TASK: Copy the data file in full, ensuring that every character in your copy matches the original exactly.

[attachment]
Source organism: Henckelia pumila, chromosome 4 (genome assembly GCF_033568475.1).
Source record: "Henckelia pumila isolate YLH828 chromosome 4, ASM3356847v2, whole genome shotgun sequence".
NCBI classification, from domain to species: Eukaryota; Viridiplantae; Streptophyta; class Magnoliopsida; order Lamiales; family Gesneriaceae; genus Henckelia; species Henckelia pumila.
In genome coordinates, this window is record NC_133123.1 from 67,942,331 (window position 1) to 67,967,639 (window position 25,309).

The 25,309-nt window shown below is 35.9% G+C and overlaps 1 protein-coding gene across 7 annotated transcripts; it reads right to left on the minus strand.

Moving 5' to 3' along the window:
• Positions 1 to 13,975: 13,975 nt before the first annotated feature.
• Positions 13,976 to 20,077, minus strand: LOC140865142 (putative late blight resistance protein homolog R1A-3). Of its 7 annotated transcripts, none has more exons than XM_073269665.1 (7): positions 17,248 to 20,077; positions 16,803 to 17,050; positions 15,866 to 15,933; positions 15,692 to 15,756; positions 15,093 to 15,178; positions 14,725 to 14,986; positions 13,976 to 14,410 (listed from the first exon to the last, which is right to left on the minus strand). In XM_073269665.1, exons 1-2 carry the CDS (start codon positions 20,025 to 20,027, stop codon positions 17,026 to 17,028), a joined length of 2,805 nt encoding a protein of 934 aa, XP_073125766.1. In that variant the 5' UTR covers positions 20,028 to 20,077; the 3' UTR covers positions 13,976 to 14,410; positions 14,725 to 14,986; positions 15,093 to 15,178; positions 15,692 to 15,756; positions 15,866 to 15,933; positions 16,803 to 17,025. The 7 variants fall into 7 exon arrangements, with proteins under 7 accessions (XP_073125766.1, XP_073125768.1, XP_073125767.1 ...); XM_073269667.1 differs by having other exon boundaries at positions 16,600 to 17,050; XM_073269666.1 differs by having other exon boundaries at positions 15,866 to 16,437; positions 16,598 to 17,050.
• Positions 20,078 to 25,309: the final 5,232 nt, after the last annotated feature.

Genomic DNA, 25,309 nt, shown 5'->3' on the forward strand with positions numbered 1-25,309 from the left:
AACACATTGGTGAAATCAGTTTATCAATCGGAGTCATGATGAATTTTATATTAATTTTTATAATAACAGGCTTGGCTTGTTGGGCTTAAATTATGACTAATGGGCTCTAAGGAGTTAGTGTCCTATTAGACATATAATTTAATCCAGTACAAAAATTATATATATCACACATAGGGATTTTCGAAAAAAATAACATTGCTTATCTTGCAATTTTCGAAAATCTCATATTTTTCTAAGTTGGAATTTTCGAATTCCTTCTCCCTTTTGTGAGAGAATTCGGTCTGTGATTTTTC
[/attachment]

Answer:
Source organism: Henckelia pumila, chromosome 4 (genome assembly GCF_033568475.1).
Source record: "Henckelia pumila isolate YLH828 chromosome 4, ASM3356847v2, whole genome shotgun sequence".
NCBI classification, from domain to species: Eukaryota; Viridiplantae; Streptophyta; class Magnoliopsida; order Lamiales; family Gesneriaceae; genus Henckelia; species Henckelia pumila.
In genome coordinates, this window is record NC_133123.1 from 67,942,331 (window position 1) to 67,967,639 (window position 25,309).

The 25,309-nt window shown below is 35.9% G+C and overlaps 1 protein-coding gene across 7 annotated transcripts; it reads right to left on the minus strand.

Moving 5' to 3' along the window:
• Positions 1 to 13,975: 13,975 nt before the first annotated feature.
• Positions 13,976 to 20,077, minus strand: LOC140865142 (putative late blight resistance protein homolog R1A-3). Of its 7 annotated transcripts, none has more exons than XM_073269665.1 (7): positions 17,248 to 20,077; positions 16,803 to 17,050; positions 15,866 to 15,933; positions 15,692 to 15,756; positions 15,093 to 15,178; positions 14,725 to 14,986; positions 13,976 to 14,410 (listed from the first exon to the last, which is right to left on the minus strand). In XM_073269665.1, exons 1-2 carry the CDS (start codon positions 20,025 to 20,027, stop codon positions 17,026 to 17,028), a joined length of 2,805 nt encoding a protein of 934 aa, XP_073125766.1. In that variant the 5' UTR covers positions 20,028 to 20,077; the 3' UTR covers positions 13,976 to 14,410; positions 14,725 to 14,986; positions 15,093 to 15,178; positions 15,692 to 15,756; positions 15,866 to 15,933; positions 16,803 to 17,025. The 7 variants fall into 7 exon arrangements, with proteins under 7 accessions (XP_073125766.1, XP_073125768.1, XP_073125767.1 ...); XM_073269667.1 differs by having other exon boundaries at positions 16,600 to 17,050; XM_073269666.1 differs by having other exon boundaries at positions 15,866 to 16,437; positions 16,598 to 17,050.
• Positions 20,078 to 25,309: the final 5,232 nt, after the last annotated feature.

Genomic DNA, 25,309 nt, shown 5'->3' on the forward strand with positions numbered 1-25,309 from the left:
AACACATTGGTGAAATCAGTTTATCAATCGGAGTCATGATGAATTTTATATTAATTTTTATAATAACAGGCTTGGCTTGTTGGGCTTAAATTATGACTAATGGGCTCTAAGGAGTTAGTGTCCTATTAGACATATAATTTAATCCAGTACAAAAATTATATATATCACACATAGGGATTTTCGAAAAAAATAACATTGCTTATCTTGCAATTTTCGAAAATCTCATATTTTTCTAAGTTGGAATTTTCGAATTCCTTCTCCCTTTTGTGAGAGAATTCGGTCTGTGATTTTTC